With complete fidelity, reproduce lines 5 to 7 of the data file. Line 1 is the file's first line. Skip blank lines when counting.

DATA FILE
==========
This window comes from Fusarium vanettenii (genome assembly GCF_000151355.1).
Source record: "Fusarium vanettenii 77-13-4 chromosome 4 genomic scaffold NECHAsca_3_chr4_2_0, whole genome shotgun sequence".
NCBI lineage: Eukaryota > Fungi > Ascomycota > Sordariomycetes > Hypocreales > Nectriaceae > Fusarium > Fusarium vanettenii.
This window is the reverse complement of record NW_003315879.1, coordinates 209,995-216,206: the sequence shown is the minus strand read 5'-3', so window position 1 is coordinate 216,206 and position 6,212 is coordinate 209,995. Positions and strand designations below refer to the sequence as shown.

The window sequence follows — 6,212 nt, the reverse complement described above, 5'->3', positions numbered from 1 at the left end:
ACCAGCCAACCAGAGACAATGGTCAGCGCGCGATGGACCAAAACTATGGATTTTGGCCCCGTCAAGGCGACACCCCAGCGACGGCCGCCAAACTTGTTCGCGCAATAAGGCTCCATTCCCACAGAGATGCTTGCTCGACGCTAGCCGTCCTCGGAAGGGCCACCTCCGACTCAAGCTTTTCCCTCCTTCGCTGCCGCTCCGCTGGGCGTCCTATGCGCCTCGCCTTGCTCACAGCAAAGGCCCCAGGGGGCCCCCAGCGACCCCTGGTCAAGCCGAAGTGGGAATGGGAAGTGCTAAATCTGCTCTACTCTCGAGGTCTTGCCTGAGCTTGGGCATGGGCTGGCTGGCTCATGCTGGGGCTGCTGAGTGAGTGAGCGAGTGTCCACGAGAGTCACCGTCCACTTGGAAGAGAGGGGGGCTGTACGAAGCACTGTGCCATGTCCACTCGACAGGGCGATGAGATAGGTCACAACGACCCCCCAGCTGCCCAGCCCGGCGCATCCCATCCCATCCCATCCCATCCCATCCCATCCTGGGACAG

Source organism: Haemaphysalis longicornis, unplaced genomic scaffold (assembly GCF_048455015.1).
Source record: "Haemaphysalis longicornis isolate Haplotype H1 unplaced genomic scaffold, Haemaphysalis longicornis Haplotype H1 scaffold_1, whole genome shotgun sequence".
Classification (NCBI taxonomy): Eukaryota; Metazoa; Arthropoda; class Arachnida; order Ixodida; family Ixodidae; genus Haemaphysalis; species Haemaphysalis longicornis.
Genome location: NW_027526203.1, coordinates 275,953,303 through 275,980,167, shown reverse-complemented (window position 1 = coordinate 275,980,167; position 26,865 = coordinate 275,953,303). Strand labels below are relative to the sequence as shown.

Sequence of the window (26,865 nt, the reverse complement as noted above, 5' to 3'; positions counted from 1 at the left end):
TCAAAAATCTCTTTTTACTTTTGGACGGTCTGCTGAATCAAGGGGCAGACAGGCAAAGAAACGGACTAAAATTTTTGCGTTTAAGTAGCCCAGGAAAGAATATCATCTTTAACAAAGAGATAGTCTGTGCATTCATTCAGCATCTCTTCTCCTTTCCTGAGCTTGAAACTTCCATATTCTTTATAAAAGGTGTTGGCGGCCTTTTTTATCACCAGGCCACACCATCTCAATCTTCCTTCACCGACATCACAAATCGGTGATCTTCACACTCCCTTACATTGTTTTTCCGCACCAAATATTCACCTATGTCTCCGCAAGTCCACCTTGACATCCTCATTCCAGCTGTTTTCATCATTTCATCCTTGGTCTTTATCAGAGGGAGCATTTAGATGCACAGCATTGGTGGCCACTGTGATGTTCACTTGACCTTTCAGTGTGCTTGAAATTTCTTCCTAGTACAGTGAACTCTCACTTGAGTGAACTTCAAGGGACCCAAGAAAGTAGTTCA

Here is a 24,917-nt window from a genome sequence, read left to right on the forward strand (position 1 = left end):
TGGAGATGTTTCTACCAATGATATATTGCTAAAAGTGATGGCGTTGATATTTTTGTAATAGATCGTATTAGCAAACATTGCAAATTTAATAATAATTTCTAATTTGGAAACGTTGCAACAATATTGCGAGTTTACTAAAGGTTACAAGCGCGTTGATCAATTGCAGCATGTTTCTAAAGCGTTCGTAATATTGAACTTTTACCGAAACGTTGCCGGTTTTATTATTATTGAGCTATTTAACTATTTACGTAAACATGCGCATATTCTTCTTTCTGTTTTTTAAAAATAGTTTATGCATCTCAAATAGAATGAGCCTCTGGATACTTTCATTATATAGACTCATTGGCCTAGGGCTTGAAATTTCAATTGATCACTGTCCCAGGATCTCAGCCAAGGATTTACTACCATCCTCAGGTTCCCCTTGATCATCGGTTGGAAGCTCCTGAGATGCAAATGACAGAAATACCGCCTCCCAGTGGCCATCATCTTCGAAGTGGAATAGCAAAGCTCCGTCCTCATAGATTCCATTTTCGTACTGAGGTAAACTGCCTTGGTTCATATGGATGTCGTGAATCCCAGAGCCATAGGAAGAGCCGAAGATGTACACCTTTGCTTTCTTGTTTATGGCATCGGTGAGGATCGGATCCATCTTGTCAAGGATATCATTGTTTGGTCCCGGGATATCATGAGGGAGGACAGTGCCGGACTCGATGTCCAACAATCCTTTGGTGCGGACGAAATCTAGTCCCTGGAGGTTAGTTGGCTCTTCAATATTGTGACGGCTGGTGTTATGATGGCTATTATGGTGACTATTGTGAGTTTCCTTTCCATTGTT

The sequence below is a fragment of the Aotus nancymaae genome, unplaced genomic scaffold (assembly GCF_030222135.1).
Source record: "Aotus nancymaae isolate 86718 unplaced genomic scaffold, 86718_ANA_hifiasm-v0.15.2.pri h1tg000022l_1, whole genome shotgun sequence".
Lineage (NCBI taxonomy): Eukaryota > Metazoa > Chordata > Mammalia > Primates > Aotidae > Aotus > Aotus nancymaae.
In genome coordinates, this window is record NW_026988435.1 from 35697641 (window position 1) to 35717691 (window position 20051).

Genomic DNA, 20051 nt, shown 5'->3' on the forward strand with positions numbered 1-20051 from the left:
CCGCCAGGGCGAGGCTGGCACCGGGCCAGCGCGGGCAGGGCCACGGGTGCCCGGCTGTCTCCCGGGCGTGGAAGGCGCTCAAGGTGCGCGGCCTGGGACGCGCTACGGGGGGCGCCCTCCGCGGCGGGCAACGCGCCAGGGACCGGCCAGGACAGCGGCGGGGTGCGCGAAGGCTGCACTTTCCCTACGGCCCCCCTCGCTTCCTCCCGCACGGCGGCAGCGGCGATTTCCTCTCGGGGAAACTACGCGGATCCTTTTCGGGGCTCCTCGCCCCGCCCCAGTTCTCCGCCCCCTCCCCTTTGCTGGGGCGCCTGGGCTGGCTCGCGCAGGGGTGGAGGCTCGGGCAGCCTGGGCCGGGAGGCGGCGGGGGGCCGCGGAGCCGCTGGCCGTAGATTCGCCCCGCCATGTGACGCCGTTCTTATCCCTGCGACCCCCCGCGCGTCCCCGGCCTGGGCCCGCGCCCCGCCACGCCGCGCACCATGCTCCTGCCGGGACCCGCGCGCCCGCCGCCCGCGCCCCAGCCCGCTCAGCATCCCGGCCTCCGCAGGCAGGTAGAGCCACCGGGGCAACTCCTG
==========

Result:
The window sequence follows — 6,212 nt, the reverse complement described above, 5'->3', positions numbered from 1 at the left end:
ACCAGCCAACCAGAGACAATGGTCAGCGCGCGATGGACCAAAACTATGGATTTTGGCCCCGTCAAGGCGACACCCCAGCGACGGCCGCCAAACTTGTTCGCGCAATAAGGCTCCATTCCCACAGAGATGCTTGCTCGACGCTAGCCGTCCTCGGAAGGGCCACCTCCGACTCAAGCTTTTCCCTCCTTCGCTGCCGCTCCGCTGGGCGTCCTATGCGCCTCGCCTTGCTCACAGCAAAGGCCCCAGGGGGCCCCCAGCGACCCCTGGTCAAGCCGAAGTGGGAATGGGAAGTGCTAAATCTGCTCTACTCTCGAGGTCTTGCCTGAGCTTGGGCATGGGCTGGCTGGCTCATGCTGGGGCTGCTGAGTGAGTGAGCGAGTGTCCACGAGAGTCACCGTCCACTTGGAAGAGAGGGGGGCTGTACGAAGCACTGTGCCATGTCCACTCGACAGGGCGATGAGATAGGTCACAACGACCCCCCAGCTGCCCAGCCCGGCGCATCCCATCCCATCCCATCCCATCCCATCCCATCCTGGGACAG

Source organism: Haemaphysalis longicornis, unplaced genomic scaffold (assembly GCF_048455015.1).